The governing party in Spain, the centre-right Partido Popular, (PP), has been roasting over a media fire for going on six months now. Almost every day there is a new snap, crackle and pop to do with alleged illicit slush funding from 1990 to 2009. Yesterday’s friends are today’s liabilities.
Enter Luis Bárcenas, former PP treasurer for 20 years. On the last day of January, the newspaper El Pais put him on the front page.
It said notes he made showed party leaders wrongfully received cash from companies for more than a decade – the prime minister himself more than 25,000 euros per year, (though this allegedly started in pre-euro peseta days).
The PP swore up and down it was a tissue of lies – and so did Bárcenas, at first. The paper’s scoop was based on photocopies of what was said to be a parallel, unofficial accounting record. Prime Minister Mariano Rajoy proved his love of hyperbole and denied any scandalous activities.
“I’m not going to need more than two words,” he said: “It’s false.” Then he went on: “I have never, ever received or handed out black money, either in the party or anywhere else. Never. I’ll say it again: it’s false.”
Rajoy never used the ex-treasurer’s name in the months that followed when the media peppered him with questions – he also refused to speak on the matter in parliament. He repeated his denials abroad, in Berlin in February.
“The things I’ve been accused of are false, so I’m repeating today what I already said last Saturday: I still want the same things and I have the same enthusiasm, the same strength, the same courage and the same determination as I had when I became head of the government.”
It sounded like the key word there was the ‘same’. And yet, a few days ago, on 9 July, even the centre-right newspaper El Mundo queered the pitch; it published what it said were original pages out of Bárcenas’ notebooks. By now he was in prison and bail was denied as the investigation dug deeper.
Rajoy, when he was asked about it while visiting a car plant a few days ago preferred to talk about production, but certainly not the corruption scandal.
“In Spain… what happens is that sometimes we have a certain tendency to talk about the things that aren’t the best and sometimes we should be talking about the things that are important.”
…“Things that are important…” In January Rajoy had said he did not remember when he had spoken to his trusted Bárcenas last; now the papers published records purporting to show they were still phone texting each other on 6 March. Bárcenas, in jail, had by now changed his story and said the incriminating papers were just the tip of the iceberg.
To better understand what exactly is behind the corruption scandal that has all Spain talking, euronews’ Vincenç Batalla asked communications advisor and journalist Antoni Gutiérrez-Rubi, who writes for daily newspaper El Pais to speak to us live from Barcelona.
“The head of the government Mariano Rajoy continues to deny the accusations of his Popular Party’s former treasurer, Luis Bárcenas, concerning illegal party funding. He continues his strategy of silence, but faced with the latest revelations in the press and the opposition’s demands he resign, is Rajoy still in a fit state to govern?”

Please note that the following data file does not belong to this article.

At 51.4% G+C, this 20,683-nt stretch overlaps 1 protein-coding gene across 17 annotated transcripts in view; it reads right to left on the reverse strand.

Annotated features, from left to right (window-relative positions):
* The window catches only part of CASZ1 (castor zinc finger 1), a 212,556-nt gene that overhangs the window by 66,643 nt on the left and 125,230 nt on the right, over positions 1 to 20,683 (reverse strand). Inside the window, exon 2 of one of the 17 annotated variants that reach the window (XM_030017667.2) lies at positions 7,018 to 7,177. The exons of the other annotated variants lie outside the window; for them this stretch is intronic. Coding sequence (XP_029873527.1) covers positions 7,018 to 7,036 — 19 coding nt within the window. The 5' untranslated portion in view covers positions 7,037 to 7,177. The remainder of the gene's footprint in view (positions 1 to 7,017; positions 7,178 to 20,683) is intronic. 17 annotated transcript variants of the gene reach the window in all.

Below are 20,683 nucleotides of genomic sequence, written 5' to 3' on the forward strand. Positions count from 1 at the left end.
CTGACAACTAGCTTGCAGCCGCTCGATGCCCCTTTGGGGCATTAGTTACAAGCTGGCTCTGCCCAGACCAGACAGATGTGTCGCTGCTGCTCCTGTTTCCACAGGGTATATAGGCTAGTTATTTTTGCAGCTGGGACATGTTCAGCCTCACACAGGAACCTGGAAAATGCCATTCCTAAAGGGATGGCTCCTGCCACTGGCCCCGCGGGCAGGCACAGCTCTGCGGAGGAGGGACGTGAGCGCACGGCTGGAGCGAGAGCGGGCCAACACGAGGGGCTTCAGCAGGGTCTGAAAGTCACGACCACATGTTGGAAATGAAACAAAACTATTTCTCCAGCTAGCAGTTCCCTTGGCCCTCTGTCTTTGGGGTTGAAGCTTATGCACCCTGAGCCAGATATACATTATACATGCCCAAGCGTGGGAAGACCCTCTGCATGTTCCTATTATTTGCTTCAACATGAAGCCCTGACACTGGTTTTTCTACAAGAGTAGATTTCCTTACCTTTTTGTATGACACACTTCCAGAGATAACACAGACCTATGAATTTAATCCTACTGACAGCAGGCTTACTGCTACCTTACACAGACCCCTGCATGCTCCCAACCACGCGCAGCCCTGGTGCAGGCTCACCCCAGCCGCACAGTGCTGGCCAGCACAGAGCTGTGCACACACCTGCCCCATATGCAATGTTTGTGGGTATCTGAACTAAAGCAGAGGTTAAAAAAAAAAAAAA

Antoni Gutiérrez-Rubi, Spanish Political Analyst
“We don’t know yet. What is certain, and we heard Rajoy say this during his press conference with the Polish prime minister, is that he doesn’t want any threat to political stability to come from these daily revelations, and now a court case. All Rajoy said was to reaffirm his commitment that now his only ambitions are to reform Spain along the guidelines agreed with his EU partners, and maintain political stability.”
“Could he resign in the coming days or weeks?”
“What we saw at today’s press conference confirms that Rajoy believes the real strength of a leader is to resist. But every day we are getting new information about the scandal; vital information is coming out in court that is devaluing the few explanations we have been given by the government until now, making them obsolete. This is sapping the confidence and credibility of the prime minister, and fuels the feeling he’s not leading from the front.”
“What would be the consequences of a vote of censure brought by the opposition, knowing that the Popular Party has an absolute majority? Could it break the party in power? Can anyone replace Rajoy?”
“The immediate consequence of a censure motion would be to force Rajoy to explain himself to parliament. This is something he continues to deny. That’s the first advantage of any censure motion; the PM must explain himself. The second would be to see what the alternative to Rajoy would be, and that alternative could come from the opposition, although it is unlikely they could muster enough votes. Or the alternative could come from within the Popular party, which could nominate his replacement.”
“After unemployment, corruption is the second-most important source of worry for Spanish voters. If this affair produces more and more shocks, how much more can public opinion take before it snaps?”
“Spanish society has had its fill of corruption stories. The limits of public tolerance have been breached. So I think Rajoy is wrong when he insists time will heal these wounds, and resolve the problems. He’s sure the political tide will fall after, just as surely as it’s risen recently. But he’ll still be left with corruption, possible legal action, and incriminating judicial evidence to deal with.
Above all, his personal image has been hit. The PM has the position of the highest political responsibility in Spain, and whatever effects them effects the government, and effects our international image.”